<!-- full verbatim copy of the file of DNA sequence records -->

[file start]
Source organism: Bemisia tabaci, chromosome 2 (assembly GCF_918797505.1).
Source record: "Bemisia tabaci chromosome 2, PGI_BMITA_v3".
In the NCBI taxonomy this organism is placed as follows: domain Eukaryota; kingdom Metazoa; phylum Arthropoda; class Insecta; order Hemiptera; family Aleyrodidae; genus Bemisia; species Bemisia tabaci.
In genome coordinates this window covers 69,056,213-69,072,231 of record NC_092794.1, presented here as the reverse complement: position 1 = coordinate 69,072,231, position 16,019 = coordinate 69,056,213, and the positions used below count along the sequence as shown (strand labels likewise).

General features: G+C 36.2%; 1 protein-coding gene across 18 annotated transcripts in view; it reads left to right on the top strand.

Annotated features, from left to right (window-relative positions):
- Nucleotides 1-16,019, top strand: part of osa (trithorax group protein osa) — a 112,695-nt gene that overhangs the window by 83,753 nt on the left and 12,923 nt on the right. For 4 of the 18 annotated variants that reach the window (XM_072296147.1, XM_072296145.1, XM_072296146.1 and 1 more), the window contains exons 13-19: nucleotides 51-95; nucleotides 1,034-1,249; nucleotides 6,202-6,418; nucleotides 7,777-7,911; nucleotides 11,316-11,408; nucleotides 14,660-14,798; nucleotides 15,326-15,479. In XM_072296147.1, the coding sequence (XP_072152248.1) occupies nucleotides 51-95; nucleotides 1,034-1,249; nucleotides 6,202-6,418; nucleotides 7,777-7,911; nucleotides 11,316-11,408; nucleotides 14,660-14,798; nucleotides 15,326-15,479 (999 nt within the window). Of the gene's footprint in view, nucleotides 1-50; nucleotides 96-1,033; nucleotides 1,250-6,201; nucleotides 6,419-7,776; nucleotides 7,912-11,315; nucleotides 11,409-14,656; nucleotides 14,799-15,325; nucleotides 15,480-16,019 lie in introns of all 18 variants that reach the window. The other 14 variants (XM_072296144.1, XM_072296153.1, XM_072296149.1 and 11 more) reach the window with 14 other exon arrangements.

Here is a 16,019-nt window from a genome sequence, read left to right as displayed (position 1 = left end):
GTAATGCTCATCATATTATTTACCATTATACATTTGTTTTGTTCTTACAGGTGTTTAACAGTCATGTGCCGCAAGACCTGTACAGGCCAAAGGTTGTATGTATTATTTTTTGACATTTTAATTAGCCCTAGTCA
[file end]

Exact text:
Source organism: Bemisia tabaci, chromosome 2 (assembly GCF_918797505.1).
Source record: "Bemisia tabaci chromosome 2, PGI_BMITA_v3".
In the NCBI taxonomy this organism is placed as follows: domain Eukaryota; kingdom Metazoa; phylum Arthropoda; class Insecta; order Hemiptera; family Aleyrodidae; genus Bemisia; species Bemisia tabaci.
In genome coordinates this window covers 69,056,213-69,072,231 of record NC_092794.1, presented here as the reverse complement: position 1 = coordinate 69,072,231, position 16,019 = coordinate 69,056,213, and the positions used below count along the sequence as shown (strand labels likewise).

General features: G+C 36.2%; 1 protein-coding gene across 18 annotated transcripts in view; it reads left to right on the top strand.

Annotated features, from left to right (window-relative positions):
- Nucleotides 1-16,019, top strand: part of osa (trithorax group protein osa) — a 112,695-nt gene that overhangs the window by 83,753 nt on the left and 12,923 nt on the right. For 4 of the 18 annotated variants that reach the window (XM_072296147.1, XM_072296145.1, XM_072296146.1 and 1 more), the window contains exons 13-19: nucleotides 51-95; nucleotides 1,034-1,249; nucleotides 6,202-6,418; nucleotides 7,777-7,911; nucleotides 11,316-11,408; nucleotides 14,660-14,798; nucleotides 15,326-15,479. In XM_072296147.1, the coding sequence (XP_072152248.1) occupies nucleotides 51-95; nucleotides 1,034-1,249; nucleotides 6,202-6,418; nucleotides 7,777-7,911; nucleotides 11,316-11,408; nucleotides 14,660-14,798; nucleotides 15,326-15,479 (999 nt within the window). Of the gene's footprint in view, nucleotides 1-50; nucleotides 96-1,033; nucleotides 1,250-6,201; nucleotides 6,419-7,776; nucleotides 7,912-11,315; nucleotides 11,409-14,656; nucleotides 14,799-15,325; nucleotides 15,480-16,019 lie in introns of all 18 variants that reach the window. The other 14 variants (XM_072296144.1, XM_072296153.1, XM_072296149.1 and 11 more) reach the window with 14 other exon arrangements.

Here is a 16,019-nt window from a genome sequence, read left to right as displayed (position 1 = left end):
GTAATGCTCATCATATTATTTACCATTATACATTTGTTTTGTTCTTACAGGTGTTTAACAGTCATGTGCCGCAAGACCTGTACAGGCCAAAGGTTGTATGTATTATTTTTTGACATTTTAATTAGCCCTAGTCA